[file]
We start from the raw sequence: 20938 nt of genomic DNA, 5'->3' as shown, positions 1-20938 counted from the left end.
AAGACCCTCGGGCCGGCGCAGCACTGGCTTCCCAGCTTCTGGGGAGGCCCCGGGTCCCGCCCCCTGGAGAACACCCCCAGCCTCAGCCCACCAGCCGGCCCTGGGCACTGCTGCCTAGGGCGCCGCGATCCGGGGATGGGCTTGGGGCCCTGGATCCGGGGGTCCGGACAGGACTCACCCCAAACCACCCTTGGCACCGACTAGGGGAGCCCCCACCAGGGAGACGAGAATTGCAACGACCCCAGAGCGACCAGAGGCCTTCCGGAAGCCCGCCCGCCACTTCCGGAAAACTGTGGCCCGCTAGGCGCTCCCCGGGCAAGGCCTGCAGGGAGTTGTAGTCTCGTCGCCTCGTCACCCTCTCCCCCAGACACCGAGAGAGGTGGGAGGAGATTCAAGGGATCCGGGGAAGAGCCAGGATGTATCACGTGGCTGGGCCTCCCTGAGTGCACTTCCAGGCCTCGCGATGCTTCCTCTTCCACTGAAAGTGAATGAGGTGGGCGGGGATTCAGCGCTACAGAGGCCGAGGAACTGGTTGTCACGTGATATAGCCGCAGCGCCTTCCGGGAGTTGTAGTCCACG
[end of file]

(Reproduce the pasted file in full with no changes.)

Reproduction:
We start from the raw sequence: 20938 nt of genomic DNA, 5'->3' as shown, positions 1-20938 counted from the left end.
AAGACCCTCGGGCCGGCGCAGCACTGGCTTCCCAGCTTCTGGGGAGGCCCCGGGTCCCGCCCCCTGGAGAACACCCCCAGCCTCAGCCCACCAGCCGGCCCTGGGCACTGCTGCCTAGGGCGCCGCGATCCGGGGATGGGCTTGGGGCCCTGGATCCGGGGGTCCGGACAGGACTCACCCCAAACCACCCTTGGCACCGACTAGGGGAGCCCCCACCAGGGAGACGAGAATTGCAACGACCCCAGAGCGACCAGAGGCCTTCCGGAAGCCCGCCCGCCACTTCCGGAAAACTGTGGCCCGCTAGGCGCTCCCCGGGCAAGGCCTGCAGGGAGTTGTAGTCTCGTCGCCTCGTCACCCTCTCCCCCAGACACCGAGAGAGGTGGGAGGAGATTCAAGGGATCCGGGGAAGAGCCAGGATGTATCACGTGGCTGGGCCTCCCTGAGTGCACTTCCAGGCCTCGCGATGCTTCCTCTTCCACTGAAAGTGAATGAGGTGGGCGGGGATTCAGCGCTACAGAGGCCGAGGAACTGGTTGTCACGTGATATAGCCGCAGCGCCTTCCGGGAGTTGTAGTCCACG